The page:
It was about 5:15 Thursday evening and I was driving home in the rain, thinking about how disappointed I would be if I were a child because it was too wet to Trick or Treat.
But when I turned the corner into our neighborhood, I saw several children dashing up to houses from their parents’ cars. I pulled into our driveway and went into the house. Jenny was sitting at the kitchen table, grading papers.
“There are kids out on the streets; aren’t we going to give out Halloween candy?” I asked.
She gave me that look, the one that says “How gullible do you think I am?”
“Really,” I said. “They’re out in the rain.”
She went to the window. There were all the regulars – Spidermen, Cinderellas, even Duck Dynasty characters.
What to do? Our usual plan of taking camp chairs and sitting at the end of the driveway was out of the question. We didn’t want to get wet, even if the kids didn’t mind. We decided to open the garage door, set up our chairs and hand out candy from the garage.
“I hope it’s not too creepy for kids to see,’ said Jenny, noting that the dusty old boxes and junk we need to throw out was a nightmarishly scary sight. Maybe they would be too afraid to weave through the cars in the driveway and come up to the garage.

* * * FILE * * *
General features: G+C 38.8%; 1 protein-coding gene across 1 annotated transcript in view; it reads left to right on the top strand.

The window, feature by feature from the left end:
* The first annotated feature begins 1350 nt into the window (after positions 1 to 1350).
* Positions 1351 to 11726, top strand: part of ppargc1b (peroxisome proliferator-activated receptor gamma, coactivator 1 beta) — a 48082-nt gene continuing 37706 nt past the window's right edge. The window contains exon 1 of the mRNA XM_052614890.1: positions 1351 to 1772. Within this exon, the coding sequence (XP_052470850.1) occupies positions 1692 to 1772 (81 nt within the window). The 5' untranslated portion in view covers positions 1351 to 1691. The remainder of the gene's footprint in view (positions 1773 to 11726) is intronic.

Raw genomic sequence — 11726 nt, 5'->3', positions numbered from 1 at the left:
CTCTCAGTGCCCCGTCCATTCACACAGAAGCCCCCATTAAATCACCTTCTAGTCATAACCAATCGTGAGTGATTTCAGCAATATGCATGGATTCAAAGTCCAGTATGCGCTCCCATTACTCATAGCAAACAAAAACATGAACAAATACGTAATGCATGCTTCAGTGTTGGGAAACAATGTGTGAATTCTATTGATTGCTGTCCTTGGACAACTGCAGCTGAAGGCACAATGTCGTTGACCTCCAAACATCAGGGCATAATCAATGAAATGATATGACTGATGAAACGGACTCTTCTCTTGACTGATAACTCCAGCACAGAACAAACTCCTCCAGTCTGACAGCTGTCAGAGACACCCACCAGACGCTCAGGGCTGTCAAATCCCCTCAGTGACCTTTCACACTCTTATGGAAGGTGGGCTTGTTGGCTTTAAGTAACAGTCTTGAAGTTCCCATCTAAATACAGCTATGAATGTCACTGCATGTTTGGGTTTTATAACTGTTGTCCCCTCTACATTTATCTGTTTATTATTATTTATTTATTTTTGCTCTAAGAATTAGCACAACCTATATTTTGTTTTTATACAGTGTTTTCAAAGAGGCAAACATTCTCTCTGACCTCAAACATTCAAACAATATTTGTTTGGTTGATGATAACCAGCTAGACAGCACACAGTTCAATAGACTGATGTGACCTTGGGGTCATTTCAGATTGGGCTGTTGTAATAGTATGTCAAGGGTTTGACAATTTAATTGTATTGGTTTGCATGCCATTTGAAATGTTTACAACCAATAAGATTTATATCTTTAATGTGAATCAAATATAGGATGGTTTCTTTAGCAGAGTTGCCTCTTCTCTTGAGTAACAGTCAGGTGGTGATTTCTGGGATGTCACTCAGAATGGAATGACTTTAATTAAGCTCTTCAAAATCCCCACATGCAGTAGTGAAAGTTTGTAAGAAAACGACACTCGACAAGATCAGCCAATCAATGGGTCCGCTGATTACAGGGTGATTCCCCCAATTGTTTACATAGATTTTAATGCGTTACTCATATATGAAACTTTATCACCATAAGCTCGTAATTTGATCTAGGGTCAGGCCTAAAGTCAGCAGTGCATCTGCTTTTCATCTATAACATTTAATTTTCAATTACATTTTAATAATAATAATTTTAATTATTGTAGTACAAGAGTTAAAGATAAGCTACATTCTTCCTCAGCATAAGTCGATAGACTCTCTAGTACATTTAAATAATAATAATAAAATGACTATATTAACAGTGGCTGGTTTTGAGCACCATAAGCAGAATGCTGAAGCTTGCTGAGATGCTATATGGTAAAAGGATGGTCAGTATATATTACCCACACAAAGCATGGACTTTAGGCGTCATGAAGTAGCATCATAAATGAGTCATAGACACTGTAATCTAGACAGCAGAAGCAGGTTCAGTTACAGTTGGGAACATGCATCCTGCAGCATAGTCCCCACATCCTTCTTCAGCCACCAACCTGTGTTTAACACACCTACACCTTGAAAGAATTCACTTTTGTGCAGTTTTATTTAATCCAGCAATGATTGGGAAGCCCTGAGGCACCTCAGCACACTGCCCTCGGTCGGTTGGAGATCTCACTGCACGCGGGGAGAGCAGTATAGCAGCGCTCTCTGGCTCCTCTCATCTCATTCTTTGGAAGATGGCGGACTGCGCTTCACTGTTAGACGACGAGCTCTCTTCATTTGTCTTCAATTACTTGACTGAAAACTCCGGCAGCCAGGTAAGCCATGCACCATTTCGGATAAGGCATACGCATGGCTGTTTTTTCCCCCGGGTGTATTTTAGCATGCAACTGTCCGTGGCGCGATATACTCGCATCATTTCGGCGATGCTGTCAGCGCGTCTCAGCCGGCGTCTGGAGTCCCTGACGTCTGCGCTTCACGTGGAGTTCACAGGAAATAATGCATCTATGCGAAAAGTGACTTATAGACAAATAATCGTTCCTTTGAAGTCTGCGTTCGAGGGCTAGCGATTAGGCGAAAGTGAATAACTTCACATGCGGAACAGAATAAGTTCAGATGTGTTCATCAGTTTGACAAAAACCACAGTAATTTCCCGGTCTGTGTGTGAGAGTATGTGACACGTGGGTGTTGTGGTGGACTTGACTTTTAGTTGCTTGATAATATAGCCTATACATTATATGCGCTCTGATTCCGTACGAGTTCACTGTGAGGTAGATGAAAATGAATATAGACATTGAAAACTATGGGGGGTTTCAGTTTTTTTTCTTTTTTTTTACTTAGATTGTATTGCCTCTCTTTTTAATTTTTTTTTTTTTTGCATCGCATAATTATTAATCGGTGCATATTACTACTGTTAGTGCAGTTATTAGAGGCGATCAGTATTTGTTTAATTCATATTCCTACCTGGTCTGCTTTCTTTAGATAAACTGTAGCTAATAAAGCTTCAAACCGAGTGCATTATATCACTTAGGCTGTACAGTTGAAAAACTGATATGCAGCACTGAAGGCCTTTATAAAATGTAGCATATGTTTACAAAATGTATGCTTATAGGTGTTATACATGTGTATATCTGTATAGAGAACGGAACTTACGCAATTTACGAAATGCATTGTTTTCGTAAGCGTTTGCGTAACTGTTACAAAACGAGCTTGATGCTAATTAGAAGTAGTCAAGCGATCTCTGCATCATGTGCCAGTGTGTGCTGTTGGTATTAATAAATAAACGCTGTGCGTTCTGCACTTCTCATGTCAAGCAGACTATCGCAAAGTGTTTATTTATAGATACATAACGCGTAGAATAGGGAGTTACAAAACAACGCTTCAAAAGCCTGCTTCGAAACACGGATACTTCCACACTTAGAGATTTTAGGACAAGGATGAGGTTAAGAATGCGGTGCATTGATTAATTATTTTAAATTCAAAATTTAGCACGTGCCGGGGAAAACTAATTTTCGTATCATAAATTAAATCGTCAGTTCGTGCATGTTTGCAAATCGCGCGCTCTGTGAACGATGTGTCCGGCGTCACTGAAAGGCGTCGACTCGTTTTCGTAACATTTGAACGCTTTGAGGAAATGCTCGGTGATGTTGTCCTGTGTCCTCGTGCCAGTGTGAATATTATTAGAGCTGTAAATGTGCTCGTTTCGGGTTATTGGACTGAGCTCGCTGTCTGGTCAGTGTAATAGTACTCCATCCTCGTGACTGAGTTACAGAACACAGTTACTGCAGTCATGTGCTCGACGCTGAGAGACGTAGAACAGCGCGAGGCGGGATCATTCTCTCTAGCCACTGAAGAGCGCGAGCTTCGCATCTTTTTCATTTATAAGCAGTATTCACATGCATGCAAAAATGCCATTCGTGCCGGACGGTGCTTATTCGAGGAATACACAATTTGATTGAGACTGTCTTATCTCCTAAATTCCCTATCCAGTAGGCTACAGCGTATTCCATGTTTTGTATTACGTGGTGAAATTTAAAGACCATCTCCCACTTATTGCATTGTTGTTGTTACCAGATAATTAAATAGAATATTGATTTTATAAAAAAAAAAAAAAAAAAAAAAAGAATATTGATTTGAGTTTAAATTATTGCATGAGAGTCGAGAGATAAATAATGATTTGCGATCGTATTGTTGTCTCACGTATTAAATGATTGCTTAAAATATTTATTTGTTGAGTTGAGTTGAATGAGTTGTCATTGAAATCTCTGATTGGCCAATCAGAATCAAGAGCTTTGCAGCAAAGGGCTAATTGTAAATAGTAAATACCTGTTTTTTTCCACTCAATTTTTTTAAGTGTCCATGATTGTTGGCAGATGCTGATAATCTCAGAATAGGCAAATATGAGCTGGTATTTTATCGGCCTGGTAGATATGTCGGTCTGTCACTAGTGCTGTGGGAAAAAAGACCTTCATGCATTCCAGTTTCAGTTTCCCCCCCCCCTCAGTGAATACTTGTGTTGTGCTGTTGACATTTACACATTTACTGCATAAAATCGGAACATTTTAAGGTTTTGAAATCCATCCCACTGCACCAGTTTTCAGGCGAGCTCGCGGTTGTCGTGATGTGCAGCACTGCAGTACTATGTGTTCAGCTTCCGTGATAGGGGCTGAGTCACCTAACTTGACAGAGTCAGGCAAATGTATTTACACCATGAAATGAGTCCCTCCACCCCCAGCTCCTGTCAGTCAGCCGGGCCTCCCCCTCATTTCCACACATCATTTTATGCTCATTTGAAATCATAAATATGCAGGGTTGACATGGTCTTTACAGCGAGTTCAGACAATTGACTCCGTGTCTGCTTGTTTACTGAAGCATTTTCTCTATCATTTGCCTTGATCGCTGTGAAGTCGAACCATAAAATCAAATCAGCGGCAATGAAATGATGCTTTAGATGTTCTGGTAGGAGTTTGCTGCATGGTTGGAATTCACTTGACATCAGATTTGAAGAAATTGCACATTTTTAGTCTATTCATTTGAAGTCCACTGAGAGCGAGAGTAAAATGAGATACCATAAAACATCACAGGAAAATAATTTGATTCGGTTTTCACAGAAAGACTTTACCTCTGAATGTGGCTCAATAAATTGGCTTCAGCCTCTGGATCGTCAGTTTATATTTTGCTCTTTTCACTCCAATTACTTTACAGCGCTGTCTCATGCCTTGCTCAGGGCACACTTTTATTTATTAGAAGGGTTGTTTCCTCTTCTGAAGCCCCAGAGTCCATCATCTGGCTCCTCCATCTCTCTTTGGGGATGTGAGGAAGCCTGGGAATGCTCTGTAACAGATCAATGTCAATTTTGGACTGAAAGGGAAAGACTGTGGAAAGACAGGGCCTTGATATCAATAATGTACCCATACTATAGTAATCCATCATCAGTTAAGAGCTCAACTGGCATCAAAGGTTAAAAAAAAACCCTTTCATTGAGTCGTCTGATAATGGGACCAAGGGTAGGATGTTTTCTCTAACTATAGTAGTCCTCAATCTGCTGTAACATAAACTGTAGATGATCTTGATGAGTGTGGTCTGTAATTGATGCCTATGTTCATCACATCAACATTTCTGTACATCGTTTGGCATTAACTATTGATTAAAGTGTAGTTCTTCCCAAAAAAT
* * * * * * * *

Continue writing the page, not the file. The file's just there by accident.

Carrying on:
“We won’t have very many,” I predicted. “It’s going to pour.”
Wrong. Well, only partly wrong. It did pour.
During the next couple of hours, we had more than 250 Trick-or-Treaters, down from the 800 or so we usually have. But the street still was lined with cars, as children ran to houses and then back to waiting cars.
For most of the evening, it was a mild rain. It even stopped for a few minutes. It started raining again and the water was blowing sideways, just as a neighbor from down the street came walking up with her two small children. They took refuge in our garage.
“I need a car,” she said, trying to comfort the kids who were upset that they had only gotten to stop at three or four houses before the deluge.
“Here,” Jenny said, dropping a couple of handfuls of candy bars into each one of their little plastic pumpkin bags. “Now it’s just like you’ve been to lots of houses.”
I finally took them home in our car. Jenny moved our camp chairs a little farther back into the garage because of the swirling rain.By 7:30 p.m., most of the younger children had come and gone. The next batch would be groups of teenagers who usually are too lazy to even dress up.
“This isn’t much fun,” I said. “Let’s close it down and have some dinner.”
Jenny, sitting in her raincoat, didn’t need much convincing.
So much for Halloween. The only decision left is what to do with the 550 leftover pieces of candy. Well, it’s not really 550. By Monday, we were down to a little more than 500.
We must have mice.
T. Wayne Mitchell, Gazette publisher, can be reached at 662-534-6321.